Recovery can take years, or even decades, and at some level is ongoing for a lifetime. For many, these struggles can be continuous without them ever fully realising the cause. 

People living with brain injuries usually instinctively understand, at some level, that there are at least some, if not very, very many aspects of their injury, that are beyond the perspectives and understanding of most people.

How it feels

Imagine each thought you have is a balloon. 

When they work well, they make you happy; you have a sense of understanding and achievement.

When things go wrong with your thinking, you can fall to the ground very quickly, and if this happens a lot, which it does, it becomes harder and harder to pick yourself up.

Every thought, and having an awareness of each of them, is vital to our state of mind and general well-being. Our inner confidence and self-esteem rely on how well we know ourselves. The last thing any of us want is to know how it feels when our balloons have popped.

When the brain is injured, it can feel as though everything is happening ‘to you’ without any chance of being able to choose anything – not even the thoughts you have. It is like a perpetual tsunami going off in your head, and no matter how hard you try, constant flooding and fogs pervade the mind.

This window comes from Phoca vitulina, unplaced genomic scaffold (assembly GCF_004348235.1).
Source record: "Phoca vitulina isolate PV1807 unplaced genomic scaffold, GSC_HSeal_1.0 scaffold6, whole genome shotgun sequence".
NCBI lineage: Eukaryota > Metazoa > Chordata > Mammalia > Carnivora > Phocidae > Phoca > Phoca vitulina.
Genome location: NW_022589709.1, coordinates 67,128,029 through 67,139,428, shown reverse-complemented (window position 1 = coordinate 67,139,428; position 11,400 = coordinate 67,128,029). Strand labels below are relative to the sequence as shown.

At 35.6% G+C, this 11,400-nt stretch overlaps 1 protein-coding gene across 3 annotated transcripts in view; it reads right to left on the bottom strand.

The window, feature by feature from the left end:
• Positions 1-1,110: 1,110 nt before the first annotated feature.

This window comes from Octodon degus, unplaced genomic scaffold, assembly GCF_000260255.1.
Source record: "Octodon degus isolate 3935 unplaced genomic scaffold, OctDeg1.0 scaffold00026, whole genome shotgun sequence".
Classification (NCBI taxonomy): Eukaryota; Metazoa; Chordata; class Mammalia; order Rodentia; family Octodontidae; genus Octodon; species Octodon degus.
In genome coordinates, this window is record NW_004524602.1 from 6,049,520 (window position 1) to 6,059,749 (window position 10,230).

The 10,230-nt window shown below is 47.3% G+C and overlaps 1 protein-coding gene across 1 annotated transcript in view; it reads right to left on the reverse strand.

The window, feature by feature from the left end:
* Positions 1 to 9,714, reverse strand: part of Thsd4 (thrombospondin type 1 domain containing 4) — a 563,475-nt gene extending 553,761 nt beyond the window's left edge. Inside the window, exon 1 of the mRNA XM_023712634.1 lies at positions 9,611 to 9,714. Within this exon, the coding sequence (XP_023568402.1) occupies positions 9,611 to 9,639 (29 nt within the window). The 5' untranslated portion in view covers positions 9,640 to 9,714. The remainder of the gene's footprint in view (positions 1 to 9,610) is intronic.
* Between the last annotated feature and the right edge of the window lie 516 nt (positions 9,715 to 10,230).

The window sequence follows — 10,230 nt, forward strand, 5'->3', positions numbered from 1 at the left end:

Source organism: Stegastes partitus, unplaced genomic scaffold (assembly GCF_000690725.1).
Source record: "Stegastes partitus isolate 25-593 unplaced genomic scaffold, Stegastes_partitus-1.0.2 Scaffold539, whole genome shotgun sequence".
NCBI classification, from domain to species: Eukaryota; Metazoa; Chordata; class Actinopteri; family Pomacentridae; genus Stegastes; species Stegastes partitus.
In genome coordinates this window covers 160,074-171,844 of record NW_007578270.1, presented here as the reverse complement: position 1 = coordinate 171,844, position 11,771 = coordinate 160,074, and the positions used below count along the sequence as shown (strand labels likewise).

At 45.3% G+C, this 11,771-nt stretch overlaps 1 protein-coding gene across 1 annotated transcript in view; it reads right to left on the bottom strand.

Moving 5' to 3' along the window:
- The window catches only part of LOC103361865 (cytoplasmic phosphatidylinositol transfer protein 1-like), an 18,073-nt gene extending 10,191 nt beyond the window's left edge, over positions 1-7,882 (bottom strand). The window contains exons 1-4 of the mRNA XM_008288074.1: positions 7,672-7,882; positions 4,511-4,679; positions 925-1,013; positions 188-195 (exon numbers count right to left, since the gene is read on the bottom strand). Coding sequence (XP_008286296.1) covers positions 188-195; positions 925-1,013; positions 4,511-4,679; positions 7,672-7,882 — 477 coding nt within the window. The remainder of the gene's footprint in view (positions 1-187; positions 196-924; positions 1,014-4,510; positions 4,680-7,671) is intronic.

Divergent outcomes

Living with brain injury – you think you have plugged one hole, only to find there are so many leaks you are in danger of drowning. 

For many, it feels like your brain is drowning, and so you try diversion tactics.

While some people will withdraw, others will try to do something they consider routine, such as meeting a friend for lunch, only to find that all the background noise is swamping you, the bright lights are blinding you, and the general cacophony is ‘painful’ to your senses.

You try to relax with the TV, that should work! But you find that you can’t follow the programme, or even remember what you are watching or why.

There is no reprieve; there is no let-up. You try to sleep, and your brain won’t shut up. You are exhausted, and the general meaning of feeling overwhelmed doesn’t even begin to cut it.